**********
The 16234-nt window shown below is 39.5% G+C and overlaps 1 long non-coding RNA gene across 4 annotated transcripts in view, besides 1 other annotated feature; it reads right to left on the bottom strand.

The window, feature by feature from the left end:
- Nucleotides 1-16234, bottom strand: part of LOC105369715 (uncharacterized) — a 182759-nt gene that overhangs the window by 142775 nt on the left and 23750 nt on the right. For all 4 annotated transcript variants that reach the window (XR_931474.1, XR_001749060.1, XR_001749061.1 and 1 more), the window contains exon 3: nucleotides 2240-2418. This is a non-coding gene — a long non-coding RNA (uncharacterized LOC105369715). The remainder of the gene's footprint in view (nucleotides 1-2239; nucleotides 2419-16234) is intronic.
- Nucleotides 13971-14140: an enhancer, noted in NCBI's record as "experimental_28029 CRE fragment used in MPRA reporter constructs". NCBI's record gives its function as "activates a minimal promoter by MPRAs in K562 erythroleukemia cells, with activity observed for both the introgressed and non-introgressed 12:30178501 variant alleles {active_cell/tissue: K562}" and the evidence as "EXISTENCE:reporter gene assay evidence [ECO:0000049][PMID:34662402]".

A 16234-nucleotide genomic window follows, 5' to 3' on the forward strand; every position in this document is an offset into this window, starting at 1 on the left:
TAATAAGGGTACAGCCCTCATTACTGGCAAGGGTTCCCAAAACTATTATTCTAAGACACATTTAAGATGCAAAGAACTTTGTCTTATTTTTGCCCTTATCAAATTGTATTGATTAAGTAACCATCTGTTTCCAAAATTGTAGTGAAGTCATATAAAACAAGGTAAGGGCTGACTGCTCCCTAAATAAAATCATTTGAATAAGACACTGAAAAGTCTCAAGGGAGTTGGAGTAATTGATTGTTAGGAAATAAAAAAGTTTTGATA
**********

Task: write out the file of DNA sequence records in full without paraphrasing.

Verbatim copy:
The 16234-nt window shown below is 39.5% G+C and overlaps 1 long non-coding RNA gene across 4 annotated transcripts in view, besides 1 other annotated feature; it reads right to left on the bottom strand.

The window, feature by feature from the left end:
- Nucleotides 1-16234, bottom strand: part of LOC105369715 (uncharacterized) — a 182759-nt gene that overhangs the window by 142775 nt on the left and 23750 nt on the right. For all 4 annotated transcript variants that reach the window (XR_931474.1, XR_001749060.1, XR_001749061.1 and 1 more), the window contains exon 3: nucleotides 2240-2418. This is a non-coding gene — a long non-coding RNA (uncharacterized LOC105369715). The remainder of the gene's footprint in view (nucleotides 1-2239; nucleotides 2419-16234) is intronic.
- Nucleotides 13971-14140: an enhancer, noted in NCBI's record as "experimental_28029 CRE fragment used in MPRA reporter constructs". NCBI's record gives its function as "activates a minimal promoter by MPRAs in K562 erythroleukemia cells, with activity observed for both the introgressed and non-introgressed 12:30178501 variant alleles {active_cell/tissue: K562}" and the evidence as "EXISTENCE:reporter gene assay evidence [ECO:0000049][PMID:34662402]".

A 16234-nucleotide genomic window follows, 5' to 3' on the forward strand; every position in this document is an offset into this window, starting at 1 on the left:
TAATAAGGGTACAGCCCTCATTACTGGCAAGGGTTCCCAAAACTATTATTCTAAGACACATTTAAGATGCAAAGAACTTTGTCTTATTTTTGCCCTTATCAAATTGTATTGATTAAGTAACCATCTGTTTCCAAAATTGTAGTGAAGTCATATAAAACAAGGTAAGGGCTGACTGCTCCCTAAATAAAATCATTTGAATAAGACACTGAAAAGTCTCAAGGGAGTTGGAGTAATTGATTGTTAGGAAATAAAAAAGTTTTGATA